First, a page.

A redevelopment agency may sue a landowner to force cleanup of contaminated property within a redevelopment project area, the Fourth District Court of Appeal has ruled. The court further held that the redevelopment agency need not have expended resources on the cleanup before filing a lawsuit.

The Polanco Redevelopment Act [Health and Safety Code §§ 33459 et seq.] “expressly provides redevelopment agencies with the power to take ‘any actions’ necessary to remove hazardous substances from ‘property within a project area, whether the agency owns that property or not,’” Justice James McIntyre wrote for the court. “Nothing within the act requires a redevelopment agency to sustain ‘injury’ through the actual payment of costs in order to compel a responsible party to remediate contaminated property within its territory.”

The property in question is the Campbell Shipyard and an adjacent parking lot, which the San Diego Unified Port District proposed to develop for a convention center hotel. San Diego Gas & Electric Co (SDG&E), previously operated a manufactured gas plant near the property. In 1995, the San Diego Regional Water Quality Control Board issued a cleanup and abatement order for the parking lot because of contaminated soil and groundwater. The San Diego Redevelopment Agency contended that SDG&E’s gas plant caused the contamination and, therefore, SDG&E was the “responsible party” for cleanup under the Polanco Act. But, apparently, no cleanup was forthcoming.

In 2001, the Redevelopment Agency and the Port District signed a joint powers agreement (JPA) primarily for the purpose of cleaning up the site and identifying responsible parties. The agency then sent SDG&E a 60-day notice identifying the utility as a responsible party and asking how it would clean up the site. The utility did not respond, so in November 2002 the agency filed a lawsuit seeking to compel SDG&E to remove the hazardous substances.

San Diego County Superior Court Judge Sheridan Reed ruled for SDG&E, finding that the Polanco Act did not authorize the agency’s lawsuit and that because the JPA immunized the agency from direct costs, the agency had no standing to file a lawsuit.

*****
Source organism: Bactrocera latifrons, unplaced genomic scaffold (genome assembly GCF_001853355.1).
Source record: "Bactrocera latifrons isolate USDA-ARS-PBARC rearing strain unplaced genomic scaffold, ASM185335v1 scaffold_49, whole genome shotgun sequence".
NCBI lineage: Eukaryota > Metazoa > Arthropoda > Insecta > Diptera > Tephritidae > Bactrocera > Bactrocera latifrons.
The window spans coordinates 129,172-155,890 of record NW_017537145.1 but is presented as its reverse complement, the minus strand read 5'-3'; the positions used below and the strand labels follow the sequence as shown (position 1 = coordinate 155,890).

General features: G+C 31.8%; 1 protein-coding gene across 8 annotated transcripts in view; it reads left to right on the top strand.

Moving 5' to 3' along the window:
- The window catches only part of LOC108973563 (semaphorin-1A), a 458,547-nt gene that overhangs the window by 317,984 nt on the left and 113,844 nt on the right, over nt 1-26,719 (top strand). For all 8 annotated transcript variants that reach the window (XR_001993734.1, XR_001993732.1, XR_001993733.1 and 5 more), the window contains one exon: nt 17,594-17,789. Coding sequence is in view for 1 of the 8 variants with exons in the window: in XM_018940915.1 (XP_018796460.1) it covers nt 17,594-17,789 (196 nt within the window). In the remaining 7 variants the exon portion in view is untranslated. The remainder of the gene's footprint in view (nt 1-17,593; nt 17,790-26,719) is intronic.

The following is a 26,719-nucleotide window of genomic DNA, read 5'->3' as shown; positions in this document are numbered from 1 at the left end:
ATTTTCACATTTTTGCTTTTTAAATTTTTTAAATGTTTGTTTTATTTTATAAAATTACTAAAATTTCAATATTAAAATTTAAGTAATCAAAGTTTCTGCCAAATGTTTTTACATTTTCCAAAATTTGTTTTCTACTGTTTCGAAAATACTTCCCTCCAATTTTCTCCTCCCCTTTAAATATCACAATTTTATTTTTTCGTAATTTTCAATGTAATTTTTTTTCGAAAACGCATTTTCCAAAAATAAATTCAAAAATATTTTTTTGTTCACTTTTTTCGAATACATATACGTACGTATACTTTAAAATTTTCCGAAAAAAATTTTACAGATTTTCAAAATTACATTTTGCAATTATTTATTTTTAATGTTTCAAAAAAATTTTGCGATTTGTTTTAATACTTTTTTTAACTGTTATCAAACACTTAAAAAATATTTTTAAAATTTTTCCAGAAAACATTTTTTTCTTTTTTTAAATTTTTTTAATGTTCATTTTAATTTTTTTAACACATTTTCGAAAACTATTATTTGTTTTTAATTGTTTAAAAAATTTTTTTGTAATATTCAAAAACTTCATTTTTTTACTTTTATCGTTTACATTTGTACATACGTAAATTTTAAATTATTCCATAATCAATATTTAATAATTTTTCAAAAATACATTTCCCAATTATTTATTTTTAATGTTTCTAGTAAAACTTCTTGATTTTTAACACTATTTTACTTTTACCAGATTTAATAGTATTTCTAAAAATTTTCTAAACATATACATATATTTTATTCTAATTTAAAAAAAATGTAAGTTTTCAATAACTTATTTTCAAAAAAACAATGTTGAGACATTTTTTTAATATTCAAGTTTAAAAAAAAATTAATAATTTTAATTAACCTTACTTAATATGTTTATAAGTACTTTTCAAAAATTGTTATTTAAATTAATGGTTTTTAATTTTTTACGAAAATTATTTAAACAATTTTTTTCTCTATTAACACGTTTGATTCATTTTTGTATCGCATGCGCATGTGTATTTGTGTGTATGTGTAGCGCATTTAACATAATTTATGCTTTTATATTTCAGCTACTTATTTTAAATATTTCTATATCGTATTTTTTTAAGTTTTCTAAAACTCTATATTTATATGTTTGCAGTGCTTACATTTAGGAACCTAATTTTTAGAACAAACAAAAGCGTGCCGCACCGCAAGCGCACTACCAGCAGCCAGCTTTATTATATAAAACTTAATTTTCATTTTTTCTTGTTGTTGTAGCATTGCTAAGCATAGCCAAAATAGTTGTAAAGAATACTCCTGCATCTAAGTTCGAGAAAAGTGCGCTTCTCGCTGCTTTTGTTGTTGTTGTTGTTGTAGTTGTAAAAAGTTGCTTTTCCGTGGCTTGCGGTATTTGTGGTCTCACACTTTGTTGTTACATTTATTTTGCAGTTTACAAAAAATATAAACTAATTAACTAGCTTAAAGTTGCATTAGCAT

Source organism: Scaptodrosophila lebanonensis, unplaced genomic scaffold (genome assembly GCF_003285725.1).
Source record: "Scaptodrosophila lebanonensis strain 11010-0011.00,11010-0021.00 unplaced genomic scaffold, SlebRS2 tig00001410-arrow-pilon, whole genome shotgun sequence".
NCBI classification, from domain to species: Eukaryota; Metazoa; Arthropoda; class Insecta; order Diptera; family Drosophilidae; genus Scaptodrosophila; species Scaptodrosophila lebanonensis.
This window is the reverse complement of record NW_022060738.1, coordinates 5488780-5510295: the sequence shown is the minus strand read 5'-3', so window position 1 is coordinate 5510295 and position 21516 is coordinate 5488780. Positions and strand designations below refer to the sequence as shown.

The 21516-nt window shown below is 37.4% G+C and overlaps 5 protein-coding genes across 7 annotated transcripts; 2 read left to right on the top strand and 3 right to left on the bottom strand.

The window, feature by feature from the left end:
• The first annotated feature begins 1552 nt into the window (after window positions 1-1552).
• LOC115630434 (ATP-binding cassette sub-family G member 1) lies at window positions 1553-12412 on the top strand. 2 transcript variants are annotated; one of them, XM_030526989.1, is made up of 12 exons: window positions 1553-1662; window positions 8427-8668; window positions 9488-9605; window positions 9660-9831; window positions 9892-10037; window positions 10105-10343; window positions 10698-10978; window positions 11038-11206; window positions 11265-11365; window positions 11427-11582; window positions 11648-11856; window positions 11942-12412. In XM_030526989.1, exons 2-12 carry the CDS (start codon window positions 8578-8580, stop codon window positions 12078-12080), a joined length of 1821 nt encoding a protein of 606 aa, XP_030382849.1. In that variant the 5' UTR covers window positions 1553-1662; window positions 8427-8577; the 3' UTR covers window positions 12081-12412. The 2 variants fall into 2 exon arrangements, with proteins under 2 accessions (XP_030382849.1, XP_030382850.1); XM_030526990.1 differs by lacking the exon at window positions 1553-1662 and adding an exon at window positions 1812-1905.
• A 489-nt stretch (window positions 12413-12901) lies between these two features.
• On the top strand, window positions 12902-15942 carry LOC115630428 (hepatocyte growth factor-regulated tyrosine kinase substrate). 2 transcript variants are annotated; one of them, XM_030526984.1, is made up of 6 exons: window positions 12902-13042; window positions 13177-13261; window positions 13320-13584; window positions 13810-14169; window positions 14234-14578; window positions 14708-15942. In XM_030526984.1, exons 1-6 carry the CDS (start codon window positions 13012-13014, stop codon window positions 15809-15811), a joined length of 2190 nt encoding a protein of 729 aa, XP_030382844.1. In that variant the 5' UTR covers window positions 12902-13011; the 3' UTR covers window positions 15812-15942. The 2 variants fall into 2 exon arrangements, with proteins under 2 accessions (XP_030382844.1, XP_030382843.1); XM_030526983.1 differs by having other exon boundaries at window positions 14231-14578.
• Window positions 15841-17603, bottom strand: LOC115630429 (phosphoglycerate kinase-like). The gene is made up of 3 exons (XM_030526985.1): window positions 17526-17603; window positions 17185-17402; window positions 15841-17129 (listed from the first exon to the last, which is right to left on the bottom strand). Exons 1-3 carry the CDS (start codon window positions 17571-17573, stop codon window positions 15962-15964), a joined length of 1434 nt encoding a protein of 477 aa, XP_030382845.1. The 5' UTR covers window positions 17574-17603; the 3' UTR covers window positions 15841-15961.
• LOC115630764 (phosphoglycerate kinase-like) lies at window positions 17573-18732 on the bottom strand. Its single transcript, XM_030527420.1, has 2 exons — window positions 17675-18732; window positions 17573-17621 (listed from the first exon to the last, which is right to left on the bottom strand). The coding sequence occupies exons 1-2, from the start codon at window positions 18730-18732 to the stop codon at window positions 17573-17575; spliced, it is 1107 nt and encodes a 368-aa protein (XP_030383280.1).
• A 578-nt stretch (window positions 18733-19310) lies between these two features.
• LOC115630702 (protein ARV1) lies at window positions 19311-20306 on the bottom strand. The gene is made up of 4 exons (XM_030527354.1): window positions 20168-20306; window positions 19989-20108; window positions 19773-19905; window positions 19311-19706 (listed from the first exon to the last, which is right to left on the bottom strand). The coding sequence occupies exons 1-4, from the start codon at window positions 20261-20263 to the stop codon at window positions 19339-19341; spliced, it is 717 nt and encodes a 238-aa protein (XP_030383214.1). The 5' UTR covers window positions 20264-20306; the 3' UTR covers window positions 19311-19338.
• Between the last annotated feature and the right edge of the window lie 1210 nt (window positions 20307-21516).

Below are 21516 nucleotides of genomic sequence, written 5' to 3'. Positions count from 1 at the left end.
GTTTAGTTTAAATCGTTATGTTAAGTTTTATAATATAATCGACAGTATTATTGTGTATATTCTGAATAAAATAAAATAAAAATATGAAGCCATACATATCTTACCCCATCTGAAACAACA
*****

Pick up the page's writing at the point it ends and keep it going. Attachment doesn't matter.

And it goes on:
The agency appealed, and a unanimous three-judge panel of the Fourth District, Division One, overturned the lower court.

The appellate panel answered two questions: Does the Polanco Act allow redevelopment agencies to bring lawsuits to compel parties to remedy environmental contamination within a project area? If so, does the redevelopment agency have to show financial injury or damage to win the case? The answers were yes to the first question, and no to the second.

A reading of the statute and of the legislative history supports the conclusion that the agency may file the lawsuit to compel action by SDG&E, the court ruled. SDG&E argued that a plain reading of the law and the legislative history supported the opposite conclusion, but the court ruled that the utility relied on its own interpretation and “provided no authority to support its assertion.”

State law promotes redevelopment of blighted areas by remedying “injurious conditions through the employment of all appropriate means,” Justice McIntyre wrote, citing Health and Safety Code § 33037, subdivision (a). “The existence of hazardous waste on a property is considered to be a blight-causing condition that permits a redevelopment agency to use its authority under the act,” he wrote. Moreover, the Polanco Act gives the agency specific authority to take “any actions” to remove hazardous substances within a project area.

“Thus, the plain language of the act allows a redevelopment agency to compel a responsible party through a civil action to remedy or remove hazardous substances,” McIntyre wrote.

The court then dealt with the issue of whether the Redevelopment Agency had to show it had sustained injury — namely, spent money — because of the contamination before filing the lawsuit. SDG&E said yes, but the court said no and again pointed to the language of the statute.

The court also rejected the argument that the agency-port district JPA — which assigned all costs to the port district — prevented the agency from suing SDG&E. The Polanco Act gives the agency the right to seek a court order, and a separate contract “does not affect this right,” the appellate panel ruled.

The Case:
Redevelopment Agency of the City of San Diego v. San Diego Gas & Electric Company, No. D041882, 03 C.D.O.S. 7955, 2003 DJDAR 9876. Filed August 28, 2003.
The Lawyers:
For the Redevelopment Agency: Linda Beresford, Foley & Lardner, (619) 234-6655.
For SDG&E: C. Larry Davis, Sempra Energy, (619) 696-2000.